The training has made me alter my teaching style with my cancer yogis. I have found that my students really like hearing about the health benefits of each pose, as it relates to cancer, not just that it is a core strengthener or hamstring stretch. It is important to let the students know why the yoga postures are beneficial, instead of just being told that they are beneficial. With my increased understanding of the science of many of the postures, I am excited about offering more of this knowledge to my students.
– Jean M
I came to realize that I have the ability to not allow the yoga class to become a therapy session by limiting such conversation in class and keeping the focus on the yoga.
– Susan P, Oncology Nurse and Cancer Survivor
I always feel a bit preachy when I get on the topic of yoga benefits, even in a case as specific as this. Here is what I will say: before the training I thought that yoga might benefit cancer patients in much the same way that it benefits everyone else. I assumed the benefits were of the general sort: it makes you feel better, it gets you back in shape, etc. I didn’t realize that the benefits were essentially tailor made for people undergoing this kind of physical duress.
– Stacy A
I was not able to convey to you the depths of my gratitude for being able to participate in such an amazing training. I believe that your intention, your instruction, and your compassion speaks for itself. You are a gifted teacher and amazing person who I was honored to be able to learn from. I truly believe that this training will grow immensely and continue to help and inspire teachers, survivors, supporters and healers who are working in this field.
– Cheryl G
Recently, I participated in your teacher training for female cancer survivors. As a yoga teacher and a survivor myself, I found the training incredibly thorough, well facilitated, and extremely helpful regarding teacher female cancer survivors. As a newly certified teacher on the 200 hour level, I answered a request for a sub this summer at a hospital program in Brooklyn to teach cancer survivors. Not having taken Tari’s training at that time, I developed a class plan based on what I thought would be best for this particular population. I asked the teacher who regularly taught the class what she did with her students and I took her class as well, (though she did not have training in this particular area either). The class I developed worked for our specific ladies, however, I never felt totally confident that I understood all of the nuances of teaching cancer survivors, nor did I feel like the hospital sponsoring this program knew either. Having taken Tari’s I now feel as though I know exactly how to teach this class, and exactly what I should stay away from when teaching survivors.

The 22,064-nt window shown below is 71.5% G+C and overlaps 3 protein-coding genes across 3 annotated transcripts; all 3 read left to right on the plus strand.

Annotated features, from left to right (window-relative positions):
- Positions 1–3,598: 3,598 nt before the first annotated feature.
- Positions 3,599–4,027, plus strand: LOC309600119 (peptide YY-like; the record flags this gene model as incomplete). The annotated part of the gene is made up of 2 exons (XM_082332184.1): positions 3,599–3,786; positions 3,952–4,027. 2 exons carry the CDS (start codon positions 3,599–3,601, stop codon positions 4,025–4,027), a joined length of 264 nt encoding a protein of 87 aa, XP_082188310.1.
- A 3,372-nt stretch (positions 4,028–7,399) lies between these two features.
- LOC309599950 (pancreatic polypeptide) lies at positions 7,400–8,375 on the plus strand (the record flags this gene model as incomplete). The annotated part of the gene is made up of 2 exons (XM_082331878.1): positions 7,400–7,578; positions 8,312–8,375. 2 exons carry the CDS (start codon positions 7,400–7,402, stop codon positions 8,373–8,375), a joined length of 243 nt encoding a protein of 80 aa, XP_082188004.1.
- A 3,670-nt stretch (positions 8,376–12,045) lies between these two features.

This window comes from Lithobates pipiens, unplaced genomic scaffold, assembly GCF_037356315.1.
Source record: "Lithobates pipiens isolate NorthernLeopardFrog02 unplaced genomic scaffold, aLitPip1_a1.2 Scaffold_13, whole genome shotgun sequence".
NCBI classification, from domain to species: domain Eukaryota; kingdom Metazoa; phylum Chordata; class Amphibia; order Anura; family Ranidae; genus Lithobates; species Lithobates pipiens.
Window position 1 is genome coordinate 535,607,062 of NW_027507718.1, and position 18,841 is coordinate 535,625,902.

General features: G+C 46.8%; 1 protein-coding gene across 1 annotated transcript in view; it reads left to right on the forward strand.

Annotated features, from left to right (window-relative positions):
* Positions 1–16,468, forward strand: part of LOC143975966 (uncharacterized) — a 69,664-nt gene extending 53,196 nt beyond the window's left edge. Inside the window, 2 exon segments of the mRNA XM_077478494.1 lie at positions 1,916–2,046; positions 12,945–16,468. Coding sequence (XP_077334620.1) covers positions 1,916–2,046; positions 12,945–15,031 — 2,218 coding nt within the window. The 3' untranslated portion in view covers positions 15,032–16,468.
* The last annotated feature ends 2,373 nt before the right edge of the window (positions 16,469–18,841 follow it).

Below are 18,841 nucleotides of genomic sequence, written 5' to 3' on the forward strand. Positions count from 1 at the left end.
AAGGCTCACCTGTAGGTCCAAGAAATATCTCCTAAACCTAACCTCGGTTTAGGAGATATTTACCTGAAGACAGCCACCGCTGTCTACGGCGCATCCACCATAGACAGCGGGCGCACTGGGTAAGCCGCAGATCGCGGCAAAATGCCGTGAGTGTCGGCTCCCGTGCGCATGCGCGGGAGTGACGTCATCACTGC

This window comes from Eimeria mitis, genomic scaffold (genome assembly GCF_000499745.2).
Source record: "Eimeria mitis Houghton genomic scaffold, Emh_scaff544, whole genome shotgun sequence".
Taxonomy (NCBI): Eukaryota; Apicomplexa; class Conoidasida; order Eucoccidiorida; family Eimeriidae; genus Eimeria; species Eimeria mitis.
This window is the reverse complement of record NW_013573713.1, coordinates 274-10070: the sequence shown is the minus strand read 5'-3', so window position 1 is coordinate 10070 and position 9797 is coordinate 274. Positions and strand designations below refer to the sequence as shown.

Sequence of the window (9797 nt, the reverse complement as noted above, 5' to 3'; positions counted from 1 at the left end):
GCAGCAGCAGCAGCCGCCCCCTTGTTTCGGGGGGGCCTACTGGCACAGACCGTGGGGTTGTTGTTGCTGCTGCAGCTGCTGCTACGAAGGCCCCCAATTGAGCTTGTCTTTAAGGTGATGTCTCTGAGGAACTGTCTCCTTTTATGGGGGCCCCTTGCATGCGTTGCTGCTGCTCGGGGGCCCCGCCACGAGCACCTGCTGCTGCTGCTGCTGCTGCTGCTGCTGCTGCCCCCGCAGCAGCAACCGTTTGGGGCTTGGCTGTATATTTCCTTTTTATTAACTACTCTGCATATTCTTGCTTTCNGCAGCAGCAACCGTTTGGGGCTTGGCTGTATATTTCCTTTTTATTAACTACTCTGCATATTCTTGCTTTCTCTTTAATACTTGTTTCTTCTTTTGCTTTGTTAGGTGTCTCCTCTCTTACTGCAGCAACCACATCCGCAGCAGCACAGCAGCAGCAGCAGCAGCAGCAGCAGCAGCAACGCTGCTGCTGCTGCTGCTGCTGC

– Jenn R
Prior to training in with OM and Tari, what I feared most about cancer was the ambiguity of it and the intimidation of the medical terms around it. However, while training at OM I addressed these concerns head on. Learning how to clearly define cancer has empowered me, after all knowledge is power. Understanding the anatomy of the immune system, the various organs that influence it, and particularly how the lymphatic system operates is by far some of the most valuable information I learned in this class. As a cancer survivor myself with my long term health in mind, having learned this information I feel far complete in my knowledge of how to care for myself.
– Diane K
It was really helpful to see how you sequence the class. I was actually relieved to see that you don’t recommend a formal mantra in Sanskrit for these classes (something I’m not immensely comfortable teaching myself), and again, observing how you structured the class helped so much.
– Sarah M
I imagine myself teaching a class, trying to relate to the students and wondering if they are thinking to themselves something like, “What does she know about this?” After the training, my understanding of the disease, the treatments and the physical and emotional consequences has improved.
– Madelyn F